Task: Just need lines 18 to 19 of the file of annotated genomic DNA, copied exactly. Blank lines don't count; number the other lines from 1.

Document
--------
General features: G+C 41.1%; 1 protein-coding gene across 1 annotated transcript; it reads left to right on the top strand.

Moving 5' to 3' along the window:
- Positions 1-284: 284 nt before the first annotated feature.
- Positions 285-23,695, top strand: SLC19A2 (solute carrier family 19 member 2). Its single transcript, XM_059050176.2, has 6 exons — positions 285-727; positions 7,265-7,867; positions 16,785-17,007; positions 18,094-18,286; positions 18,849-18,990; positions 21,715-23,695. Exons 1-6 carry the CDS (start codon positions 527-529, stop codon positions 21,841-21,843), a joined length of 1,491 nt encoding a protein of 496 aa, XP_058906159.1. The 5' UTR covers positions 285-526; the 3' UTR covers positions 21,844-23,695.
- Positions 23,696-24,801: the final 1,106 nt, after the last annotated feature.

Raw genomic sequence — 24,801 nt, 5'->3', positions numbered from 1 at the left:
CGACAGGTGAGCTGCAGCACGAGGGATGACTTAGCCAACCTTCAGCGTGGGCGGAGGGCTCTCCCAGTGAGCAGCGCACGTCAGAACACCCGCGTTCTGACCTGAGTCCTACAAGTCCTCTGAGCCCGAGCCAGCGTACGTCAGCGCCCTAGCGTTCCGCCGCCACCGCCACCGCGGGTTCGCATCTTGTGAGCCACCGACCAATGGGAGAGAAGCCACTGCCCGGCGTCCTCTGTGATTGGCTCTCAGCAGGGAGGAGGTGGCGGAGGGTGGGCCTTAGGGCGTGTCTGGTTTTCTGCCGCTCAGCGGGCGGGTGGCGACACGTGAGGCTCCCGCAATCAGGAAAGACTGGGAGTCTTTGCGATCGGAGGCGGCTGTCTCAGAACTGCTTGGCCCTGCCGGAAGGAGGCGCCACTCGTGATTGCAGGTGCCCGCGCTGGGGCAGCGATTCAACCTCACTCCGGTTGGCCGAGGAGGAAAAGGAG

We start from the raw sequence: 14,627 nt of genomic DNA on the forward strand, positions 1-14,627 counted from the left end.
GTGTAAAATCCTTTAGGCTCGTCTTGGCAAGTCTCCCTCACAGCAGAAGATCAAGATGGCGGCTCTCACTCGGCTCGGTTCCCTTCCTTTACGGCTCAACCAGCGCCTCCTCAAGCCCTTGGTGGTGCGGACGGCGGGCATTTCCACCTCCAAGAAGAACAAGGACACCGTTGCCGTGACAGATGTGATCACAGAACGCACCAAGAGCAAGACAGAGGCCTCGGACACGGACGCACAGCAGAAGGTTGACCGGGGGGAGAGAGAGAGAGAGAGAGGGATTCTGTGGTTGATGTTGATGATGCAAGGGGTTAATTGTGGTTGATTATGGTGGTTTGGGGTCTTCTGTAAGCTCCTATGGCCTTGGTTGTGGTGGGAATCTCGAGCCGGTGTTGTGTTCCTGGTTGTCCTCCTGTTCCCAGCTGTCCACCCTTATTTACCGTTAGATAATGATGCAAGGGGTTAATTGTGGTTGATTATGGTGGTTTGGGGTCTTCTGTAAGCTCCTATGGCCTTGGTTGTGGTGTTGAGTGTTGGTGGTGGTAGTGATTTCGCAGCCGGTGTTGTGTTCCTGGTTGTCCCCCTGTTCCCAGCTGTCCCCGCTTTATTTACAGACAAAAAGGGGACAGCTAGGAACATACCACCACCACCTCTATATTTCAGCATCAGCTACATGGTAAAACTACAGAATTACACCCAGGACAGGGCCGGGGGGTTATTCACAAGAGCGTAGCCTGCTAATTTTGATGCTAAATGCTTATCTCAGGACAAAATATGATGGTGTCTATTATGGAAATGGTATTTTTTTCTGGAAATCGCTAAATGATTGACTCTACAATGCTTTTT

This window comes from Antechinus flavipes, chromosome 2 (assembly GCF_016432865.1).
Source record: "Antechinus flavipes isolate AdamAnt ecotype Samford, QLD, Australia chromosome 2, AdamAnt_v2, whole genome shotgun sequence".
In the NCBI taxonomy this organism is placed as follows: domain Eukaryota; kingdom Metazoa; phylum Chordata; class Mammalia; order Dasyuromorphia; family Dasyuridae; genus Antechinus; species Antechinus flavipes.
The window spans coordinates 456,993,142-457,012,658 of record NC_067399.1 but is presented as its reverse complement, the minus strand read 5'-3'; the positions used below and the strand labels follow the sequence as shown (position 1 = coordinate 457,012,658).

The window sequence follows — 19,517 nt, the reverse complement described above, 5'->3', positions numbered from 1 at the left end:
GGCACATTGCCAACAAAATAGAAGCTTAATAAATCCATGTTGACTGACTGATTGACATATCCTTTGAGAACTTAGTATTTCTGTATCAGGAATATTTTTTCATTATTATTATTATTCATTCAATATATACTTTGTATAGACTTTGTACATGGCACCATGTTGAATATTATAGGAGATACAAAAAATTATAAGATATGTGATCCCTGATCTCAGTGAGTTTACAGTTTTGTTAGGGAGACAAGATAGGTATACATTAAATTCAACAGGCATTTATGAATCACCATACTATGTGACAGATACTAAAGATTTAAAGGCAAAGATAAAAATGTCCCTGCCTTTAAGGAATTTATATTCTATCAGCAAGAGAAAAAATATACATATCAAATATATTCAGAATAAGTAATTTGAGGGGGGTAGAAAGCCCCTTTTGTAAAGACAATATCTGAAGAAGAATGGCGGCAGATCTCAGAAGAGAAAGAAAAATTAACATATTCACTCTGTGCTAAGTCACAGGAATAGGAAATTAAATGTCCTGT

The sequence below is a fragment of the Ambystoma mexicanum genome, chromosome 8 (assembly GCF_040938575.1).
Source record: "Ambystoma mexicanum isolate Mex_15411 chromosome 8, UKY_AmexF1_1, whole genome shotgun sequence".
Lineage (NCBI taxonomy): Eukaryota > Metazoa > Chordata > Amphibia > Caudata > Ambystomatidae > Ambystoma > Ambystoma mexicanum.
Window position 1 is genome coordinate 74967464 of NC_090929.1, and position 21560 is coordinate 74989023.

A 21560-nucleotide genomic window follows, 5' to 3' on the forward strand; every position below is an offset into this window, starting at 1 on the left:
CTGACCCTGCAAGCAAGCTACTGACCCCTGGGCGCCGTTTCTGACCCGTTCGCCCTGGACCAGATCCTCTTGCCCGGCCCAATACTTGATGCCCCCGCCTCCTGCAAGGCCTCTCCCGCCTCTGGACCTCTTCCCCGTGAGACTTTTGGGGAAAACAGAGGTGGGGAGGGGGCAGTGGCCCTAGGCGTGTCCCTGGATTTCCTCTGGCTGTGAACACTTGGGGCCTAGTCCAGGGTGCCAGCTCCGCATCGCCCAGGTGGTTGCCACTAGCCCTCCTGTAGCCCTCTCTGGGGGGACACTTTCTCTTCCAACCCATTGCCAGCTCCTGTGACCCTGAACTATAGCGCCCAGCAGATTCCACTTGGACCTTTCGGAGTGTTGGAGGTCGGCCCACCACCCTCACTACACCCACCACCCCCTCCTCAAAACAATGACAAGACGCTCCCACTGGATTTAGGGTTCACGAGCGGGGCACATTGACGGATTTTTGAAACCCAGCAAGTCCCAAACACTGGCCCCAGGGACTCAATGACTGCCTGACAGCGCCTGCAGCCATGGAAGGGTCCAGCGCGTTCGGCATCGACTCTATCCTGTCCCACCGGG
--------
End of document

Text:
Lineage (NCBI taxonomy): Eukaryota > Metazoa > Chordata > Amphibia > Caudata > Ambystomatidae > Ambystoma > Ambystoma mexicanum.
Window position 1 is genome coordinate 74967464 of NC_090929.1, and position 21560 is coordinate 74989023.